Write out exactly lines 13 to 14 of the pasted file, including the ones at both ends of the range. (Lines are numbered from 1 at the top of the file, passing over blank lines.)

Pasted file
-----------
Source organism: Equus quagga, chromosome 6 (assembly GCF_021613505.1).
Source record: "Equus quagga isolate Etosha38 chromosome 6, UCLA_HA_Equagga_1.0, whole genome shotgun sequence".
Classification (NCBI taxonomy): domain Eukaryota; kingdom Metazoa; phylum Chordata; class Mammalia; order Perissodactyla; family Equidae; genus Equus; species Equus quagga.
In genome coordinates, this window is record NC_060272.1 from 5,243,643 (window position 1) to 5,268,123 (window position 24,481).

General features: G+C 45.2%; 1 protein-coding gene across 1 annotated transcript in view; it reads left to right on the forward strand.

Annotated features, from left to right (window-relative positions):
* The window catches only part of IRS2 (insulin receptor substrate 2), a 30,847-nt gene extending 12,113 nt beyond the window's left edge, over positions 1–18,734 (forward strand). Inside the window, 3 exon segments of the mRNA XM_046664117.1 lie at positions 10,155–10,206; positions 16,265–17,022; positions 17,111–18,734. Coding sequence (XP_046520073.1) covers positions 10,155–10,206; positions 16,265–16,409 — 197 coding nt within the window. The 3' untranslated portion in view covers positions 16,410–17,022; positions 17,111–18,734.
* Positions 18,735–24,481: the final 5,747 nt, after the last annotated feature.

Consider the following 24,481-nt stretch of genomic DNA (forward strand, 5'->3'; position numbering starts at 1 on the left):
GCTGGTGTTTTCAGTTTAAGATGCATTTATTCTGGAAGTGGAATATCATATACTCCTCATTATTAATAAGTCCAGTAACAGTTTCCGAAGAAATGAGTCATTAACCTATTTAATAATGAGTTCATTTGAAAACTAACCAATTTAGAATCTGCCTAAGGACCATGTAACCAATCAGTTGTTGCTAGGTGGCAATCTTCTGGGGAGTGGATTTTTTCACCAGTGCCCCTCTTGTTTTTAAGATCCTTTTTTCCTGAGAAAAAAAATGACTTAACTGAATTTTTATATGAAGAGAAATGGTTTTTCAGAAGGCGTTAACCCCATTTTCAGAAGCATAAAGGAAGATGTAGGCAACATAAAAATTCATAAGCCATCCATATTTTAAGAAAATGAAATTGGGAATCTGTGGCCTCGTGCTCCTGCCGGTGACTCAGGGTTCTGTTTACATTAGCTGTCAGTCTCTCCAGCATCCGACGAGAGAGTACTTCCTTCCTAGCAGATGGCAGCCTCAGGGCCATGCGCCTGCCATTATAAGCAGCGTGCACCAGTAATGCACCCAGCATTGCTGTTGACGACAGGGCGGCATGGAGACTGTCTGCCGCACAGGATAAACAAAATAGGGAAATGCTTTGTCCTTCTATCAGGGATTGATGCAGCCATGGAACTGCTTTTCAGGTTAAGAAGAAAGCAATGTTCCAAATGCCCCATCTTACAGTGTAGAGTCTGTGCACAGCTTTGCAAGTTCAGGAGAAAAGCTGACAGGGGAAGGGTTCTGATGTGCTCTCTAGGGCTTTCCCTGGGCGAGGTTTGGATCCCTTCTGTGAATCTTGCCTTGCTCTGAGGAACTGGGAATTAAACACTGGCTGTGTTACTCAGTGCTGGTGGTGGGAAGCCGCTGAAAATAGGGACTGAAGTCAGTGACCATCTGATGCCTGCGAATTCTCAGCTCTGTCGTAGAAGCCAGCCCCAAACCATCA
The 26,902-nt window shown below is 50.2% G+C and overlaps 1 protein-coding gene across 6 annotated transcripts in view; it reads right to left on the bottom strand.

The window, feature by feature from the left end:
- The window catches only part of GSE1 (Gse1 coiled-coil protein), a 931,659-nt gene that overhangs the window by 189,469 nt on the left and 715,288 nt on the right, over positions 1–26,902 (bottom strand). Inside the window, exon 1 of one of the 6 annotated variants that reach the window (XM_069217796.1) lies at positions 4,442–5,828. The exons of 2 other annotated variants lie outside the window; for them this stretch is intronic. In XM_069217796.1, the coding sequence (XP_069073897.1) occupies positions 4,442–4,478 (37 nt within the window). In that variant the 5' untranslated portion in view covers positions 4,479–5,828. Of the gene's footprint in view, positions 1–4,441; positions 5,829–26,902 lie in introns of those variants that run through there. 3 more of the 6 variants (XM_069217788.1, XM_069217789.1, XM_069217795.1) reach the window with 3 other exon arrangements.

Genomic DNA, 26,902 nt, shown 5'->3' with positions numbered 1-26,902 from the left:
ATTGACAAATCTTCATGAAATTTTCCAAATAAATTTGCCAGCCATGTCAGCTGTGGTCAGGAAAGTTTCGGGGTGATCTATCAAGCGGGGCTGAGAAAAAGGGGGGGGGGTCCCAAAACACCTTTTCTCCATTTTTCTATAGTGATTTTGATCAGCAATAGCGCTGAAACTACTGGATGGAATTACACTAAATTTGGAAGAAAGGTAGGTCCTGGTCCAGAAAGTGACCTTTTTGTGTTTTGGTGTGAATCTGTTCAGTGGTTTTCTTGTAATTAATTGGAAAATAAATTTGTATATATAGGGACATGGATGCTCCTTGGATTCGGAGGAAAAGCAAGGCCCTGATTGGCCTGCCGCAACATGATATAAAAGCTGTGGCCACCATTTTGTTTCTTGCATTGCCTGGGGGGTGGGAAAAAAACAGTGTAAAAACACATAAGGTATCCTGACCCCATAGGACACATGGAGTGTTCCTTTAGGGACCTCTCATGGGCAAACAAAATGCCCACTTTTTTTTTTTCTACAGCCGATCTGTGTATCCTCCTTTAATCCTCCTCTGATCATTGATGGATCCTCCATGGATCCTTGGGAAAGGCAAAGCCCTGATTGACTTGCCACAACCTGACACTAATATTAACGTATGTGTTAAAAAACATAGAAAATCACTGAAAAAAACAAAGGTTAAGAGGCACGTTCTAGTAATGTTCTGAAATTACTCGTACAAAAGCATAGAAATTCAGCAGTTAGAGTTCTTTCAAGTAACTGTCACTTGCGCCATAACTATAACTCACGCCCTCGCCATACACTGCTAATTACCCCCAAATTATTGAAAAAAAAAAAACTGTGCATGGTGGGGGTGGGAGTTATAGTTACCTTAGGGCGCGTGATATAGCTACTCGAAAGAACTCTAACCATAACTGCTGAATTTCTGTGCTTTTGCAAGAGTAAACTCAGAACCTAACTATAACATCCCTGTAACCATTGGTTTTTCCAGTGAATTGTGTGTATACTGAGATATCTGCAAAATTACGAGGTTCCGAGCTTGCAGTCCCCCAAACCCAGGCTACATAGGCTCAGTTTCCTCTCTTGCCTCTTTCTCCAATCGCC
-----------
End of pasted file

- The window catches only part of GSE1 (Gse1 coiled-coil protein), a 931,659-nt gene that overhangs the window by 189,469 nt on the left and 715,288 nt on the right, over positions 1–26,902 (bottom strand). Inside the window, exon 1 of one of the 6 annotated variants that reach the window (XM_069217796.1) lies at positions 4,442–5,828. The exons of 2 other annotated variants lie outside the window; for them this stretch is intronic. In XM_069217796.1, the coding sequence (XP_069073897.1) occupies positions 4,442–4,478 (37 nt within the window). In that variant the 5' untranslated portion in view covers positions 4,479–5,828. Of the gene's footprint in view, positions 1–4,441; positions 5,829–26,902 lie in introns of those variants that run through there. 3 more of the 6 variants (XM_069217788.1, XM_069217789.1, XM_069217795.1) reach the window with 3 other exon arrangements.

Genomic DNA, 26,902 nt, shown 5'->3' with positions numbered 1-26,902 from the left: